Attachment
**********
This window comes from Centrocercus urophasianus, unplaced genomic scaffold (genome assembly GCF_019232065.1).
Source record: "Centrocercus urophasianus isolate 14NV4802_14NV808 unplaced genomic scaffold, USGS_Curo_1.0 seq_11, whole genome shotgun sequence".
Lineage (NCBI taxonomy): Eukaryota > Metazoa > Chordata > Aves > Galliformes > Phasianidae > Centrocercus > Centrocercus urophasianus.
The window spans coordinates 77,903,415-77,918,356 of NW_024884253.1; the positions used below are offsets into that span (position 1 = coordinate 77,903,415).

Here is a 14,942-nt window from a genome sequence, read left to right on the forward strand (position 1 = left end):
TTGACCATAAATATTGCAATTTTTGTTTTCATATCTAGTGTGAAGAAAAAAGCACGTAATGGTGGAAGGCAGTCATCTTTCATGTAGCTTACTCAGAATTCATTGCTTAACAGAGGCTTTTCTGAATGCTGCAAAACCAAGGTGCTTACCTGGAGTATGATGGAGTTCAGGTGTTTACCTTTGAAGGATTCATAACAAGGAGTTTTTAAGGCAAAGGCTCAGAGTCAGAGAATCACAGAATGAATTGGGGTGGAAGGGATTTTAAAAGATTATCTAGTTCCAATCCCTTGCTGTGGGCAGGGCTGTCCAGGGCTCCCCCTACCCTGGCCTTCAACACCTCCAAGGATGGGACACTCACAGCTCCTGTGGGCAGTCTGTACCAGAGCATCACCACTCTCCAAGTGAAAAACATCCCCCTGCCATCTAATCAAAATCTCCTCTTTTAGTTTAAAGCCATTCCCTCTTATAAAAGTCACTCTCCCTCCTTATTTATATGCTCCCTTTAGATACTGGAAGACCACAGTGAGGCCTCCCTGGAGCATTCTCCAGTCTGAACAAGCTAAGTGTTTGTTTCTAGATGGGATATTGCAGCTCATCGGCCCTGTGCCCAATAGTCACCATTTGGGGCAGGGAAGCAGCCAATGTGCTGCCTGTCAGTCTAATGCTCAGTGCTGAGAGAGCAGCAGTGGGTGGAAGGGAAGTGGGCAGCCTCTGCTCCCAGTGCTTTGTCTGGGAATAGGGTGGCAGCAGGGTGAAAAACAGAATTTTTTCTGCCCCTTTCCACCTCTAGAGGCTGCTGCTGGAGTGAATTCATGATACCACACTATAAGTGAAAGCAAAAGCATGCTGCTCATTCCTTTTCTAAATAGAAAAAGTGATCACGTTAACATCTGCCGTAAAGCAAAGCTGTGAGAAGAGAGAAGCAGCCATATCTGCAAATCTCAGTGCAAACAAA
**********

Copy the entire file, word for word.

This window comes from Centrocercus urophasianus, unplaced genomic scaffold (genome assembly GCF_019232065.1).
Source record: "Centrocercus urophasianus isolate 14NV4802_14NV808 unplaced genomic scaffold, USGS_Curo_1.0 seq_11, whole genome shotgun sequence".
Lineage (NCBI taxonomy): Eukaryota > Metazoa > Chordata > Aves > Galliformes > Phasianidae > Centrocercus > Centrocercus urophasianus.
The window spans coordinates 77,903,415-77,918,356 of NW_024884253.1; the positions used below are offsets into that span (position 1 = coordinate 77,903,415).

Here is a 14,942-nt window from a genome sequence, read left to right on the forward strand (position 1 = left end):
TTGACCATAAATATTGCAATTTTTGTTTTCATATCTAGTGTGAAGAAAAAAGCACGTAATGGTGGAAGGCAGTCATCTTTCATGTAGCTTACTCAGAATTCATTGCTTAACAGAGGCTTTTCTGAATGCTGCAAAACCAAGGTGCTTACCTGGAGTATGATGGAGTTCAGGTGTTTACCTTTGAAGGATTCATAACAAGGAGTTTTTAAGGCAAAGGCTCAGAGTCAGAGAATCACAGAATGAATTGGGGTGGAAGGGATTTTAAAAGATTATCTAGTTCCAATCCCTTGCTGTGGGCAGGGCTGTCCAGGGCTCCCCCTACCCTGGCCTTCAACACCTCCAAGGATGGGACACTCACAGCTCCTGTGGGCAGTCTGTACCAGAGCATCACCACTCTCCAAGTGAAAAACATCCCCCTGCCATCTAATCAAAATCTCCTCTTTTAGTTTAAAGCCATTCCCTCTTATAAAAGTCACTCTCCCTCCTTATTTATATGCTCCCTTTAGATACTGGAAGACCACAGTGAGGCCTCCCTGGAGCATTCTCCAGTCTGAACAAGCTAAGTGTTTGTTTCTAGATGGGATATTGCAGCTCATCGGCCCTGTGCCCAATAGTCACCATTTGGGGCAGGGAAGCAGCCAATGTGCTGCCTGTCAGTCTAATGCTCAGTGCTGAGAGAGCAGCAGTGGGTGGAAGGGAAGTGGGCAGCCTCTGCTCCCAGTGCTTTGTCTGGGAATAGGGTGGCAGCAGGGTGAAAAACAGAATTTTTTCTGCCCCTTTCCACCTCTAGAGGCTGCTGCTGGAGTGAATTCATGATACCACACTATAAGTGAAAGCAAAAGCATGCTGCTCATTCCTTTTCTAAATAGAAAAAGTGATCACGTTAACATCTGCCGTAAAGCAAAGCTGTGAGAAGAGAGAAGCAGCCATATCTGCAAATCTCAGTGCAAACAAA